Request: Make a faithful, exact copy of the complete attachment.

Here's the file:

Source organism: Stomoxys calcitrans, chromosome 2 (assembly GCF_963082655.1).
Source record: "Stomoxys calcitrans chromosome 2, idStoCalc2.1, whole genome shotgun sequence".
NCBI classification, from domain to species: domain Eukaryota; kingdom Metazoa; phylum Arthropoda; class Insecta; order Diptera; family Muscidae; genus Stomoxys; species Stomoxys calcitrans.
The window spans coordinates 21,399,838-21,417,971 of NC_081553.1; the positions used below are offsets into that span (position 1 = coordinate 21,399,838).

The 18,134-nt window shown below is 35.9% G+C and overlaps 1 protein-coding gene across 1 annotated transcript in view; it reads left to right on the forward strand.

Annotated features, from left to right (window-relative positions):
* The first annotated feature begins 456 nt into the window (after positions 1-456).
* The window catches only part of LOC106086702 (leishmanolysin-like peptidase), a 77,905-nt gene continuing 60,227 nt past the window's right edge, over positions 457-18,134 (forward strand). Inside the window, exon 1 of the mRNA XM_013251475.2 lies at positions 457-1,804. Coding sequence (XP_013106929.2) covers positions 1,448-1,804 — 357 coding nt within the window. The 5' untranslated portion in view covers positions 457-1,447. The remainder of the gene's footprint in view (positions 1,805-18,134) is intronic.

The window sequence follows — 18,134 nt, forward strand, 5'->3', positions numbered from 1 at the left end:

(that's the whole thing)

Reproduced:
Source organism: Stomoxys calcitrans, chromosome 2 (assembly GCF_963082655.1).
Source record: "Stomoxys calcitrans chromosome 2, idStoCalc2.1, whole genome shotgun sequence".
NCBI classification, from domain to species: domain Eukaryota; kingdom Metazoa; phylum Arthropoda; class Insecta; order Diptera; family Muscidae; genus Stomoxys; species Stomoxys calcitrans.
The window spans coordinates 21,399,838-21,417,971 of NC_081553.1; the positions used below are offsets into that span (position 1 = coordinate 21,399,838).

The 18,134-nt window shown below is 35.9% G+C and overlaps 1 protein-coding gene across 1 annotated transcript in view; it reads left to right on the forward strand.

Annotated features, from left to right (window-relative positions):
* The first annotated feature begins 456 nt into the window (after positions 1-456).
* The window catches only part of LOC106086702 (leishmanolysin-like peptidase), a 77,905-nt gene continuing 60,227 nt past the window's right edge, over positions 457-18,134 (forward strand). Inside the window, exon 1 of the mRNA XM_013251475.2 lies at positions 457-1,804. Coding sequence (XP_013106929.2) covers positions 1,448-1,804 — 357 coding nt within the window. The 5' untranslated portion in view covers positions 457-1,447. The remainder of the gene's footprint in view (positions 1,805-18,134) is intronic.

The window sequence follows — 18,134 nt, forward strand, 5'->3', positions numbered from 1 at the left end: